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Protein Panel Accurately Differentiates Forms of Ovarian Tumors

By Labmedica International staff writers
Posted on 20 May 2019
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Image: A micrograph of a high-grade serous ovarian carcinoma (Photo courtesy of Wikimedia Commons).
Image: A micrograph of a high-grade serous ovarian carcinoma (Photo courtesy of Wikimedia Commons).
A panel of eight proteins was found that distinguishes between the milder endometrioid (EC) and more deadly high-grade serous (HGSC) forms of ovarian cancer with 99.2% accuracy.

Ovarian carcinomas are a group of distinct diseases classified by histotypes, which describe the range of tissue types that arise during the growth of the tumor. As histotype-specific treatment improves, accurate classification of the disease will become critical.

To uncover differences between the two most common histotypes (EC and HGSC), investigators at the University of Alberta (Canada) performed label-free quantitative proteomics on freshly frozen tumor tissues (10 samples of each histotype). Eight candidate protein biomarkers specific to EC were validated by immunohistochemistry using tissue microarrays representing 361 cases of either EC or HGSC.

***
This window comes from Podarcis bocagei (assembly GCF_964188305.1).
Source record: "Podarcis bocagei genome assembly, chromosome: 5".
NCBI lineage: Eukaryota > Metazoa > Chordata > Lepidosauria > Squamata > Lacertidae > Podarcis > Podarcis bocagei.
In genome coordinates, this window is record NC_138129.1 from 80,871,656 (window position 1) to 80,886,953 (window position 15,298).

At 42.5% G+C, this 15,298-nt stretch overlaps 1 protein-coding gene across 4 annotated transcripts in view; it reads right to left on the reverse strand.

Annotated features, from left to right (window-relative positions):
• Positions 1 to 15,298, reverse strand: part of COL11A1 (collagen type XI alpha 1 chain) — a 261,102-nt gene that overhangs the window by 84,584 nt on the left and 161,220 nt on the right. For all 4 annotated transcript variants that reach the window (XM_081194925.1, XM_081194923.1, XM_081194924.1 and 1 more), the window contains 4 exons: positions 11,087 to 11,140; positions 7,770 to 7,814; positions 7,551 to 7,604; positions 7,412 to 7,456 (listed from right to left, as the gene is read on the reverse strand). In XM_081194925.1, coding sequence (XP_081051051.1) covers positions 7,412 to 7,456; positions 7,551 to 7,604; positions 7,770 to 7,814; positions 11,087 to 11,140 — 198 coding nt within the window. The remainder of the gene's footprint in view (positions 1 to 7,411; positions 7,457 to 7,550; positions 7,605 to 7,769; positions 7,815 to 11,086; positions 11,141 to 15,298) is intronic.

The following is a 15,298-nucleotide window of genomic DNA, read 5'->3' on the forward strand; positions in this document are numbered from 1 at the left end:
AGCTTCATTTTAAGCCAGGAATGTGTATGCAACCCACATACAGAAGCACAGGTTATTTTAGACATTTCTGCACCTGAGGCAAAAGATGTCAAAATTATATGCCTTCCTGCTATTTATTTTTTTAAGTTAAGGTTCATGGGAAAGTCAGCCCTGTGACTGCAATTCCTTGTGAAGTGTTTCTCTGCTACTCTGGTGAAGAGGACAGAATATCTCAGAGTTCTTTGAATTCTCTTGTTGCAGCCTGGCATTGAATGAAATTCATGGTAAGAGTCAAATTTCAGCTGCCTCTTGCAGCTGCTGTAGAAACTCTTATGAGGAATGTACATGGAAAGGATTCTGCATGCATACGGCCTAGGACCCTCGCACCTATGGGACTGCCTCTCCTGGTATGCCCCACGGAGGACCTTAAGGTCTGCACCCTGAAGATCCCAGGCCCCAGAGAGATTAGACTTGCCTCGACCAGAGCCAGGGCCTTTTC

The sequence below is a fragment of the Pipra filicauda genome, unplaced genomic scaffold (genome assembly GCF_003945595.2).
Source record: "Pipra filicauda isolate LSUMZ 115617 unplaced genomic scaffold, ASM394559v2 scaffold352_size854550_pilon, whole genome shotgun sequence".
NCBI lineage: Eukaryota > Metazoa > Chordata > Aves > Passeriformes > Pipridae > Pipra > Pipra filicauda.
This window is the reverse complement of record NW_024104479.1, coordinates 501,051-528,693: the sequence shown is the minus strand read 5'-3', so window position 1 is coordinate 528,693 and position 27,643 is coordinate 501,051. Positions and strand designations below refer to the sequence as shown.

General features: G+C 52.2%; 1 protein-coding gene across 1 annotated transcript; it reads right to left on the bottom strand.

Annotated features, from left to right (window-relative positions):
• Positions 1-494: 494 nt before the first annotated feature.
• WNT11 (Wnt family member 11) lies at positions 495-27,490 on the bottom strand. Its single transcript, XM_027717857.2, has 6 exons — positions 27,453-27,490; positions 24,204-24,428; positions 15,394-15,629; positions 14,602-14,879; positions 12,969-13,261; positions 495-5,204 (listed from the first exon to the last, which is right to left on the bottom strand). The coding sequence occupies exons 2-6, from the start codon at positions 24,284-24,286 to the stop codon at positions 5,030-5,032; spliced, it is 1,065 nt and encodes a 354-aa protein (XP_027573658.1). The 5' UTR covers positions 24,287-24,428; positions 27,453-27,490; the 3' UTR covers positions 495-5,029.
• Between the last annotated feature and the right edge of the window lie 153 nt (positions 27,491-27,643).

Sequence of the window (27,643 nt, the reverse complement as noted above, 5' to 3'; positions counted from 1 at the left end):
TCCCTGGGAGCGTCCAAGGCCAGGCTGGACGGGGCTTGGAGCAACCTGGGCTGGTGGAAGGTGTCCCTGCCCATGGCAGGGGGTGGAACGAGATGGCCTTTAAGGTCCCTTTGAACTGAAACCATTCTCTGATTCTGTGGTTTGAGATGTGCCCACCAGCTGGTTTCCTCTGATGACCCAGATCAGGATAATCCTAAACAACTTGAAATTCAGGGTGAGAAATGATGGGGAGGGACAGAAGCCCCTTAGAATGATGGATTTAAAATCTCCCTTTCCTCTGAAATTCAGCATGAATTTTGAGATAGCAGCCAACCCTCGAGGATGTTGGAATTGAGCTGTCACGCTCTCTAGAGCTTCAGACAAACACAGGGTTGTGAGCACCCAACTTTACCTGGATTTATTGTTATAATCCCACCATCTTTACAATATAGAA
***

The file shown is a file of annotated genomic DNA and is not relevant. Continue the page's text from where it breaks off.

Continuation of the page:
Results revealed over 500 proteins that were expressed differentially between EC and HGSC tumor proteomes. A ranked set of 106 proteins was sufficient to correctly discriminate 90% of samples. Immunohistochemistry validated KIAA1324 as the most discriminatory novel biomarker for EC. Expression of the KIAA1324 gene is induced by estrogen and the encoded protein has been characterized as a transmembrane protein. This protein has been found to correlate with survival in certain carcinomas and may be important for cellular response to stress.

An eight-marker panel was found to exhibit superior performance for discriminating EC from HGSC compared to the current standard of WT1 (Wilms tumor protein) plus TP53 (tumor suppressor p53), improving the classification rate for HGSC from 90.7% to 99.2%. Other specific diagnostic markers were also significantly associated with favorable prognosis within EC suggesting biological heterogeneity within this histotype.

"One of the issues with ovarian cancer is that we cannot fully decipher between subtypes," said first author Dr. Lynne Postovit, associate professor of oncology at the University of Alberta. "This is an important problem because the different subtypes should be treated differently. That does not sound like a big deal, but the difference in the ways that women with endometrioid versus high-grade serous are treated is significant."

"The relevance is if you know what you are looking at, you take a precision medicine approach to better tailor the treatment to the patient, so they have potentially less side effects," said Dr. Postovit. "This is what personalized medicine is all about--starting to look at each patient's cancer differently. Not knowing with complete certainty which form of cancer the patient has means that oncologists have to go with the harshest treatment regardless."

The ovarian cancer biomarker panel was described in the April 12, 2019, online edition of the journal Clinical Cancer Research.

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University of Alberta


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